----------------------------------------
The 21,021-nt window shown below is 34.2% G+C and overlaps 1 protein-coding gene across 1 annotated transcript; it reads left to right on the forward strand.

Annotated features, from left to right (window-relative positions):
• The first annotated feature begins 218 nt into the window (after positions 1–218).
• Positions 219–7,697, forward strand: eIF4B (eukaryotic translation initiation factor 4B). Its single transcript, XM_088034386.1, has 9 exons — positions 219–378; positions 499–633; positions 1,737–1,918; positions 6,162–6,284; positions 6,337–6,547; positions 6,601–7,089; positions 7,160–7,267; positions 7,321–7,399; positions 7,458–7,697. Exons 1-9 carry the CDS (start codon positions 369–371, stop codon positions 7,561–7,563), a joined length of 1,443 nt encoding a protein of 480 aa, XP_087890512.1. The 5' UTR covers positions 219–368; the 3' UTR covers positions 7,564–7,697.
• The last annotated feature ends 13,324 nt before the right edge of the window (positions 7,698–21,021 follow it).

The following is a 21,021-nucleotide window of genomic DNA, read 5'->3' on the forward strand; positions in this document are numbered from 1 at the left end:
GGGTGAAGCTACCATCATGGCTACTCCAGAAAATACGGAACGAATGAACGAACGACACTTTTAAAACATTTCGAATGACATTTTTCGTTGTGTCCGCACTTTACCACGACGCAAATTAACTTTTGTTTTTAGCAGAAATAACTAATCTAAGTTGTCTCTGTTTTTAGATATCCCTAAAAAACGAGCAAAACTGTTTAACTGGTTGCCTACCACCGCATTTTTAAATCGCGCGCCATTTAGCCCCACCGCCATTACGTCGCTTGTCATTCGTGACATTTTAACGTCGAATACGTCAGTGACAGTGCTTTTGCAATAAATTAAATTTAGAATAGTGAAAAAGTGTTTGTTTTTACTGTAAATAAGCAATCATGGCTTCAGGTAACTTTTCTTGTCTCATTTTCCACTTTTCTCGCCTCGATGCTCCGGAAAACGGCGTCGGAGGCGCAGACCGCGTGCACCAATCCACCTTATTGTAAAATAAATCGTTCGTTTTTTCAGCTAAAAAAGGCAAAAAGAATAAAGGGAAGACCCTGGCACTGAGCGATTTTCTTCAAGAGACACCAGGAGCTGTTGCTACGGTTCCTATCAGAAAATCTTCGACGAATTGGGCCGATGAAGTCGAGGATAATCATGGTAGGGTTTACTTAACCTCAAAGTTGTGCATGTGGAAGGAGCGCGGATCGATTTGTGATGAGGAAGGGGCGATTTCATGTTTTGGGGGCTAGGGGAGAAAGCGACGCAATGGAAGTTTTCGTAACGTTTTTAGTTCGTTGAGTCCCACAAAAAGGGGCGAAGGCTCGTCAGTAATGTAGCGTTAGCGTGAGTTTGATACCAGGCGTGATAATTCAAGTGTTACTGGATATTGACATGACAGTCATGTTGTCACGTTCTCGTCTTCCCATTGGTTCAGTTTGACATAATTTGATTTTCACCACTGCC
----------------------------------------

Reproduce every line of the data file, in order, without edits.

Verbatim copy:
The 21,021-nt window shown below is 34.2% G+C and overlaps 1 protein-coding gene across 1 annotated transcript; it reads left to right on the forward strand.

Annotated features, from left to right (window-relative positions):
• The first annotated feature begins 218 nt into the window (after positions 1–218).
• Positions 219–7,697, forward strand: eIF4B (eukaryotic translation initiation factor 4B). Its single transcript, XM_088034386.1, has 9 exons — positions 219–378; positions 499–633; positions 1,737–1,918; positions 6,162–6,284; positions 6,337–6,547; positions 6,601–7,089; positions 7,160–7,267; positions 7,321–7,399; positions 7,458–7,697. Exons 1-9 carry the CDS (start codon positions 369–371, stop codon positions 7,561–7,563), a joined length of 1,443 nt encoding a protein of 480 aa, XP_087890512.1. The 5' UTR covers positions 219–368; the 3' UTR covers positions 7,564–7,697.
• The last annotated feature ends 13,324 nt before the right edge of the window (positions 7,698–21,021 follow it).

The following is a 21,021-nucleotide window of genomic DNA, read 5'->3' on the forward strand; positions in this document are numbered from 1 at the left end:
GGGTGAAGCTACCATCATGGCTACTCCAGAAAATACGGAACGAATGAACGAACGACACTTTTAAAACATTTCGAATGACATTTTTCGTTGTGTCCGCACTTTACCACGACGCAAATTAACTTTTGTTTTTAGCAGAAATAACTAATCTAAGTTGTCTCTGTTTTTAGATATCCCTAAAAAACGAGCAAAACTGTTTAACTGGTTGCCTACCACCGCATTTTTAAATCGCGCGCCATTTAGCCCCACCGCCATTACGTCGCTTGTCATTCGTGACATTTTAACGTCGAATACGTCAGTGACAGTGCTTTTGCAATAAATTAAATTTAGAATAGTGAAAAAGTGTTTGTTTTTACTGTAAATAAGCAATCATGGCTTCAGGTAACTTTTCTTGTCTCATTTTCCACTTTTCTCGCCTCGATGCTCCGGAAAACGGCGTCGGAGGCGCAGACCGCGTGCACCAATCCACCTTATTGTAAAATAAATCGTTCGTTTTTTCAGCTAAAAAAGGCAAAAAGAATAAAGGGAAGACCCTGGCACTGAGCGATTTTCTTCAAGAGACACCAGGAGCTGTTGCTACGGTTCCTATCAGAAAATCTTCGACGAATTGGGCCGATGAAGTCGAGGATAATCATGGTAGGGTTTACTTAACCTCAAAGTTGTGCATGTGGAAGGAGCGCGGATCGATTTGTGATGAGGAAGGGGCGATTTCATGTTTTGGGGGCTAGGGGAGAAAGCGACGCAATGGAAGTTTTCGTAACGTTTTTAGTTCGTTGAGTCCCACAAAAAGGGGCGAAGGCTCGTCAGTAATGTAGCGTTAGCGTGAGTTTGATACCAGGCGTGATAATTCAAGTGTTACTGGATATTGACATGACAGTCATGTTGTCACGTTCTCGTCTTCCCATTGGTTCAGTTTGACATAATTTGATTTTCACCACTGCC